With rheumatoid arthritis, you can still lead an active life, look great, and do the things you enjoy. There are gadgets, which your doctor may call “assistive devices,” that can help you regain your independence and make daily tasks easier.
Some are specially designed for people with conditions like RA, to make it easier to bend, reach, or grip. You might find them at a pharmacy or medical supply store, or you can search online for some devices. You may already have others at home.
Dressing and Grooming
Clothes fastener. A button hook at one end makes it easier to fasten small buttons on blouses and sweaters. A hook on the other end helps open and close zippers.
Long-handled shoe horn. The long handle makes it easier to put on shoes when bending is hard. A small notch on the end helps remove socks.
Long-handled comb. A long handle with a coated grip makes it easier to comb your hair if RA affects your arm and wrist movement.
Wash mitt. Made of terry cloth or mesh, this mitt can be used with body wash or bar soap. You won't have to grip a washcloth anymore.
Tip: Think of a foam hair curler as an assistive device. Insert the handle of a toothbrush through the center to create an easier-to-grip handle, or cut the curler down one side and slip it over a brush handle. Flossers and electric toothbrushes also make it easier to take care of your teeth.
In Your Kitchen
Try these items to make it easier to prep, cook, and serve food.
Two-handled pots and pans. With handles on both sides, these are easier to hold, because they allow you to spread their weight between both hands.
Rocking T knife. Designed so that you need less strength and dexterity to use it, this knife applies pressure directly above the food to be cut. Another plus: You can use the knife with one hand.
Milk carton holder. Used with a half-gallon carton, this holder provides a plastic handle that makes it easier to hold and pour milk.
Wash mitt. Use the same type of terry cloth or mesh mitt you use in the shower to make washing dishes and kitchen clean-up easier.
Reacher. This is basically a long stick (it may scope or fold) with a gripper or suction cups on one end, and it can extend your reach by 2 or 3 feet. Use it to retrieve lightweight items from high cupboard shelves or to pick up items from the floor without bending over.
Tip: Many items you already have around the house can spare painful fingers - and save your energy - in the kitchen. For example, you can use a nutcracker to loosen bottle tops, and put a thick rubber band around a jar lid to improve your grip.
Other items that can make cooking easier include electric blenders, knives, can openers, and potato peelers. For serving a meal, nothing beats paper plates. Not only are they lighter than regular plates, but you don’t need to clean them.
When You Shop
Reachers. Take yours with you to help retrieve items from high shelves at the store. For heavy or breakable items, though, ask a store employee or another shopper for help.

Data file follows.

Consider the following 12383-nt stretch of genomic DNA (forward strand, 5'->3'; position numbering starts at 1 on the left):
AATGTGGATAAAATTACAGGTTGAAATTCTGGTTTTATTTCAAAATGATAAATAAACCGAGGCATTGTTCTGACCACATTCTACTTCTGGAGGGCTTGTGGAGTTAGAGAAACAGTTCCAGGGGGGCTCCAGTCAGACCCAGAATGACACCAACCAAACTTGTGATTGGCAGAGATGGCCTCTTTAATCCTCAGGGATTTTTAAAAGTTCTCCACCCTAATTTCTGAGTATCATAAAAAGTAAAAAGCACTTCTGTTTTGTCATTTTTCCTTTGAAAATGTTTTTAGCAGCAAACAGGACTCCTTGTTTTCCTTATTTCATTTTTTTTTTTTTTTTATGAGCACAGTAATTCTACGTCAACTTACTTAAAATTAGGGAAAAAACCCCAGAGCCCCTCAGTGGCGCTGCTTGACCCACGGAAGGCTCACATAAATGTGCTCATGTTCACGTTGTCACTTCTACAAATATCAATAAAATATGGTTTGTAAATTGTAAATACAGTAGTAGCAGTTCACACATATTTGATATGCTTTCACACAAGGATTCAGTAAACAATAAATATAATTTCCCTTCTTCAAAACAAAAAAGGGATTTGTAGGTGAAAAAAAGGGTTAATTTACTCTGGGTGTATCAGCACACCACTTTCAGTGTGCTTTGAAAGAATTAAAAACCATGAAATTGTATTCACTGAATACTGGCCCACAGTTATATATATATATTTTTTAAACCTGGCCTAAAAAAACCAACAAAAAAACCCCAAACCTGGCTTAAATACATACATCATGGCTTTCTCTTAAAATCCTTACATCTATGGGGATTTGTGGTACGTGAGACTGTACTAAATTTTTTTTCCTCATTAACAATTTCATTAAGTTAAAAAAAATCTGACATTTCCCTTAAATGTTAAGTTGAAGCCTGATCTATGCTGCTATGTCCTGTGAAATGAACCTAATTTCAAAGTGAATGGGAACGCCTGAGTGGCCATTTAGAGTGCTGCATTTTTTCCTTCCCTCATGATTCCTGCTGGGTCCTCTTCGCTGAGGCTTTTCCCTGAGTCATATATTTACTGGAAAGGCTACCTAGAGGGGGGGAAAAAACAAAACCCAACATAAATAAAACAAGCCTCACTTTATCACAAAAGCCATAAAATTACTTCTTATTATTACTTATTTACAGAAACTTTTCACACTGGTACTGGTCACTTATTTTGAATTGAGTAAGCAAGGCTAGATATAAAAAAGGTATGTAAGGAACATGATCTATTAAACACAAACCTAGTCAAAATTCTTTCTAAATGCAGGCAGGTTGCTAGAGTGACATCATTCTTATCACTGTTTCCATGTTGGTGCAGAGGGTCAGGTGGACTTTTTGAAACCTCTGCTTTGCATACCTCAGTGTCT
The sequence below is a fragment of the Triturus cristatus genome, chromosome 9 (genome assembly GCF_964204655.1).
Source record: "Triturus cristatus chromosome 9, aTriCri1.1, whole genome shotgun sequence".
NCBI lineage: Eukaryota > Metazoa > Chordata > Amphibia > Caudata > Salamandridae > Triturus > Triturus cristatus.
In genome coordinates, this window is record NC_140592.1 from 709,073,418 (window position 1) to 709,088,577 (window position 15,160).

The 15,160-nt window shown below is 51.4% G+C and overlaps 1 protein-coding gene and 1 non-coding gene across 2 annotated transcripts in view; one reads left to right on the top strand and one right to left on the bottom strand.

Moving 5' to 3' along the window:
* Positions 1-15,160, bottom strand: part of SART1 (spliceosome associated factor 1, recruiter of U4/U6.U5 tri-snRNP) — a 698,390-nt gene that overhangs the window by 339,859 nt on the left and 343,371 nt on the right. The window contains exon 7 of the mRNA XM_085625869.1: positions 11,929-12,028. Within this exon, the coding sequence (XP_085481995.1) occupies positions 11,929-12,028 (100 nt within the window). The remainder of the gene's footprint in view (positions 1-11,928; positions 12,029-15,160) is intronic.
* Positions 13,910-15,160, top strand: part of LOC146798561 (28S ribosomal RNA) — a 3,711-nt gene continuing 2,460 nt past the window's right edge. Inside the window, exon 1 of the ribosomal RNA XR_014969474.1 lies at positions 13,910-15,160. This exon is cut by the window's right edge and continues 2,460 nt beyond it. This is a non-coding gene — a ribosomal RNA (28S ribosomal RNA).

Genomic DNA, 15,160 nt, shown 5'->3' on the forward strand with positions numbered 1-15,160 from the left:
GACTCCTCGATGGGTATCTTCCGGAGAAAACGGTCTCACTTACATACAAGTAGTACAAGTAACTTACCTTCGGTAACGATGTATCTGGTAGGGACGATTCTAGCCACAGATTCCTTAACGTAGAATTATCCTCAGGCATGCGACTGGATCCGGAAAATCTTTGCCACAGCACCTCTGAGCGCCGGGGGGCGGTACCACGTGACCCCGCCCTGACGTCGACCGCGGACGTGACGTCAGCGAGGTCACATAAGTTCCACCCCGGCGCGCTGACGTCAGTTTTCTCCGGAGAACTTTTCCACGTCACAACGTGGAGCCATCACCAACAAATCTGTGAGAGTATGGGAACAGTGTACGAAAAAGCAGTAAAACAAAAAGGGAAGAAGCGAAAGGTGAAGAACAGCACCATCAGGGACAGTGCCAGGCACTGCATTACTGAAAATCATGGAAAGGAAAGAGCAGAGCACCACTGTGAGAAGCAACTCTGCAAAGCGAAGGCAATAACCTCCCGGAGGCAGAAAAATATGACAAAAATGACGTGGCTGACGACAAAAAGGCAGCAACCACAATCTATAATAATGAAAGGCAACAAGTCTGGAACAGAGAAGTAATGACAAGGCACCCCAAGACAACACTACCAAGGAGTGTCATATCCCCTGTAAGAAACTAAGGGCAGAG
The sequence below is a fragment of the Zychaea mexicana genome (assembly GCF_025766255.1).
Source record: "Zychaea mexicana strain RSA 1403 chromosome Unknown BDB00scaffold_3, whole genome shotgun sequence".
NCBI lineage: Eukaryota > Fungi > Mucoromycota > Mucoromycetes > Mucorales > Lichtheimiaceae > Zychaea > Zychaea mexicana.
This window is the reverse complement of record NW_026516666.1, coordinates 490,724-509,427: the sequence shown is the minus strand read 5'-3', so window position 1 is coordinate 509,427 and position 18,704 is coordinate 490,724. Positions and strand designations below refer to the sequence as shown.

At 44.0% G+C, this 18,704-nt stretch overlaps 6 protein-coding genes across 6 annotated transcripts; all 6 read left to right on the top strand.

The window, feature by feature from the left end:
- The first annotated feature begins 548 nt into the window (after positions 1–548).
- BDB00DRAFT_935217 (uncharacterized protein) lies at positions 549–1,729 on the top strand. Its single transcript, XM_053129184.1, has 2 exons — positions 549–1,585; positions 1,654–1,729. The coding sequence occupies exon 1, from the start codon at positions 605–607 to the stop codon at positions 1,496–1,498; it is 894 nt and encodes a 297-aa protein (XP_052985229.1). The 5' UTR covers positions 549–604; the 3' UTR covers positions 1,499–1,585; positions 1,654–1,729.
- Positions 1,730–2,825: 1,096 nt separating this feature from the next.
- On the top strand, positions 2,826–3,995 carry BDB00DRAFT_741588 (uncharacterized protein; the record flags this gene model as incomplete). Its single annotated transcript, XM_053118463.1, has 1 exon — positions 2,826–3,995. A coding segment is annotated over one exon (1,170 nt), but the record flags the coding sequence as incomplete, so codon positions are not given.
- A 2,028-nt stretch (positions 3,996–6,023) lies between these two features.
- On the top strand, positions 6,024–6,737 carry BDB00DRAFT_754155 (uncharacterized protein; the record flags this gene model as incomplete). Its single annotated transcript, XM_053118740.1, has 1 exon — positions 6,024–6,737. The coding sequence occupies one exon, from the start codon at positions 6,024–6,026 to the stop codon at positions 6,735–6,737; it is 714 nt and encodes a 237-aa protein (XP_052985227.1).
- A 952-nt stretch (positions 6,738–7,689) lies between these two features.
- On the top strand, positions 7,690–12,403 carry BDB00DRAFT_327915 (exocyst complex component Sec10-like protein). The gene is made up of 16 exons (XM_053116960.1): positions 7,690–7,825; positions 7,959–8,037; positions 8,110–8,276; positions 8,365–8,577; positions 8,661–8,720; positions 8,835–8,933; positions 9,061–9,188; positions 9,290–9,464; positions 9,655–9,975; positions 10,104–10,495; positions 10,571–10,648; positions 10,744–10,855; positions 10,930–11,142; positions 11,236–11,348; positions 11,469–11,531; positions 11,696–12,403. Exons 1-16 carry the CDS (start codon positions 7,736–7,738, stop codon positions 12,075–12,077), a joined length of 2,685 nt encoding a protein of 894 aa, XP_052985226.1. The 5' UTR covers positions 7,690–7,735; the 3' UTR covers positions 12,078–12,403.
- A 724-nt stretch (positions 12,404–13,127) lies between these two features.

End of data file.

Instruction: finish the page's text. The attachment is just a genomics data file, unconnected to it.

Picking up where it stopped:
Motorized shopping carts. Many stores have them. You can sit while you cruise the aisles. If the store doesn't have them, use a shopping cart, even if you only need a few things, to spare your hands and energy. You’ll have something to lean on, too.
Shopping bags. Reusable ones can be easier on your hands and wrists than plastic grocery bags. Have the bagger fill them halfway. To carry the bags, slide them over your forearms so your hands are free. Cross your arms and hold them close to your body to lighten the load on your shoulder and elbows.
Tip: When you buy things online, you don't need to park your car, make your way through crowded stores, or carry heavy packages. Another plus: If you shop for gifts on the Internet, you can have them sent directly to the recipient, which gets rid of the hassle of wrapping and shipping.
For Your Car
Whether it's getting in or and out of the car or spending time in the driver's seat, driving can tough with RA. The following assistive devices can improve things a bit:
Key holder. A wide one can make it easier to open doors and turn on the ignition. If you're buying a new car, look for one with keyless entry and ignition.
Beaded seat cover. These are available in some automotive and medical supply stores. They make it simpler to get in and out of your seat and make rides more comfortable.
Panoramic or wide-angle rear and side-view mirrors. If a painful, stiff neck makes it hard to turn your head, these easy-to-install mirrors can widen your view.
Seatbelt extender. This device attaches to your seatbelt and makes the seatbelt easier to grasp, pull, and buckle.
Tip: If you're shopping for a new car, look for features that will make driving easier and more comfortable with arthritis. Some to consider:
- Leather seats, which are easier to slide in and out of than upholstered seats
- Power window and seat controls
- Heated seats, which can soothe sore hips and lower backs
- Running boards, which make it easier to climb in and out
- Larger, easier-to-grip steering wheels
Just for Fun
With a little effort and craftiness, you can find or modify products that can help you keep doing your favorite hobbies and activities. Assistive devices like these can help:
- Kneelers and lightweight hoses for gardening
- Book stands for hands-free reading
- Large, easy-to-hold playing cards and electric shufflers for card games
- Equipment such as automated ball-teeing devices and ball retrieval aids for golf
- Light-weight spring-operated scissors for crafts
- Automatic needle threaders for needle work